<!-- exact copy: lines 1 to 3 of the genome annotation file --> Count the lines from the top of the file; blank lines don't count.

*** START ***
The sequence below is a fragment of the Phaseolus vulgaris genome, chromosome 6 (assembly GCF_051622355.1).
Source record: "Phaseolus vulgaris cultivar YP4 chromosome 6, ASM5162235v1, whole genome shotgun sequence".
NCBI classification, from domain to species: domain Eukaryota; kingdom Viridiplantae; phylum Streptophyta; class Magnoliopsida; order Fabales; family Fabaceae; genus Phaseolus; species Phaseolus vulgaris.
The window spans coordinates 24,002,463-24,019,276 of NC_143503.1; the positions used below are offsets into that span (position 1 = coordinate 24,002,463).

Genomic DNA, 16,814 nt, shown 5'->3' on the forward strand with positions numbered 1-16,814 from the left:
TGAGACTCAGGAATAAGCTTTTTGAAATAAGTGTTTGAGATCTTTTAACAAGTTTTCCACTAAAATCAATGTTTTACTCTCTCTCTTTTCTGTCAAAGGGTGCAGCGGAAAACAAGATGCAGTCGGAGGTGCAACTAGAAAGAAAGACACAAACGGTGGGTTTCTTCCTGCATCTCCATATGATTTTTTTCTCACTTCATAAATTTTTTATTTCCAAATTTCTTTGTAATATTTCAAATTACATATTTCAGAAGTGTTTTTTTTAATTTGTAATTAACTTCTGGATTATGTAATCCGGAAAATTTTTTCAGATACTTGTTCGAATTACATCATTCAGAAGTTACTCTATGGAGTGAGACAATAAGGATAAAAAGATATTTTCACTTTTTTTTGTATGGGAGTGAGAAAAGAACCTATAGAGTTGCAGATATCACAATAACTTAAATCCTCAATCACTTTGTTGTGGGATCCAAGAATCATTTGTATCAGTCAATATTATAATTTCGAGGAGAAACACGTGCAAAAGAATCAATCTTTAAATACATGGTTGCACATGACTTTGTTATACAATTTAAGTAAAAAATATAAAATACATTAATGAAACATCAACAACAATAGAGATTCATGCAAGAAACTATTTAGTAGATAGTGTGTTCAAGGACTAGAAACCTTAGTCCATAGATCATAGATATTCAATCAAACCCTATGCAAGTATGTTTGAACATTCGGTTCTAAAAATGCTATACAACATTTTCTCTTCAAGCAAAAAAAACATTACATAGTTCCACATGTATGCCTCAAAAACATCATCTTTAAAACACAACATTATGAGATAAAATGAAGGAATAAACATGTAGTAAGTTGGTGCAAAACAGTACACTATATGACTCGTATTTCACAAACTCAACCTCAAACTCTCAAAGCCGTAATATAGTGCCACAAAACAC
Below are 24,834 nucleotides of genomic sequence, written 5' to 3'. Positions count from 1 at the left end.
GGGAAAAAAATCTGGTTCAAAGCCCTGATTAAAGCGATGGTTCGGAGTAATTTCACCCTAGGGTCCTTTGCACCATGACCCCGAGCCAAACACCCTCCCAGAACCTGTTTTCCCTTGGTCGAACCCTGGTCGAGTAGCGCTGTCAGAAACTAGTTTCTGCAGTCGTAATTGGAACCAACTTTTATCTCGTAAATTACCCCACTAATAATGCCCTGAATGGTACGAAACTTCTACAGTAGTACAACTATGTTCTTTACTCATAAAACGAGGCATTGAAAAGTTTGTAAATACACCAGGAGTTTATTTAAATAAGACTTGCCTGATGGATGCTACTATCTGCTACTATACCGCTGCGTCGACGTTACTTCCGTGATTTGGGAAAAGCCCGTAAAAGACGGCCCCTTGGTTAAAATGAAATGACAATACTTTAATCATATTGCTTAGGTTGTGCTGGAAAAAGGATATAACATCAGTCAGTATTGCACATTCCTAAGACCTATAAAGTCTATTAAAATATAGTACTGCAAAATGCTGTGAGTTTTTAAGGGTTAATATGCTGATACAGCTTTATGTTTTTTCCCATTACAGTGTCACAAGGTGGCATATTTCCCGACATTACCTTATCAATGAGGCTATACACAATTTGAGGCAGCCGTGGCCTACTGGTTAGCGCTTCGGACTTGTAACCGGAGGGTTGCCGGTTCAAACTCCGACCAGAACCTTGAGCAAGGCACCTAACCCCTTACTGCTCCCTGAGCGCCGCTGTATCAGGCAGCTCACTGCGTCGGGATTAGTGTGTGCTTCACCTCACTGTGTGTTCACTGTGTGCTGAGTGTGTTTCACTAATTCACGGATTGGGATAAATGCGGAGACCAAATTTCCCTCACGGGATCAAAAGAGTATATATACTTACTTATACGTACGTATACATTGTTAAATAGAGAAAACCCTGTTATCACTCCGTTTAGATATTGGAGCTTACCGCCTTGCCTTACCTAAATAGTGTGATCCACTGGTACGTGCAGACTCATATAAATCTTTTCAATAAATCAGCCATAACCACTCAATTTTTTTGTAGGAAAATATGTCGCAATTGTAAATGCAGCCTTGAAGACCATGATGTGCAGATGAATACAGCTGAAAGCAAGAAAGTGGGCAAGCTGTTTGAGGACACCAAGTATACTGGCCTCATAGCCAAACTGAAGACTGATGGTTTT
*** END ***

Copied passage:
The sequence below is a fragment of the Phaseolus vulgaris genome, chromosome 6 (assembly GCF_051622355.1).
Source record: "Phaseolus vulgaris cultivar YP4 chromosome 6, ASM5162235v1, whole genome shotgun sequence".
NCBI classification, from domain to species: domain Eukaryota; kingdom Viridiplantae; phylum Streptophyta; class Magnoliopsida; order Fabales; family Fabaceae; genus Phaseolus; species Phaseolus vulgaris.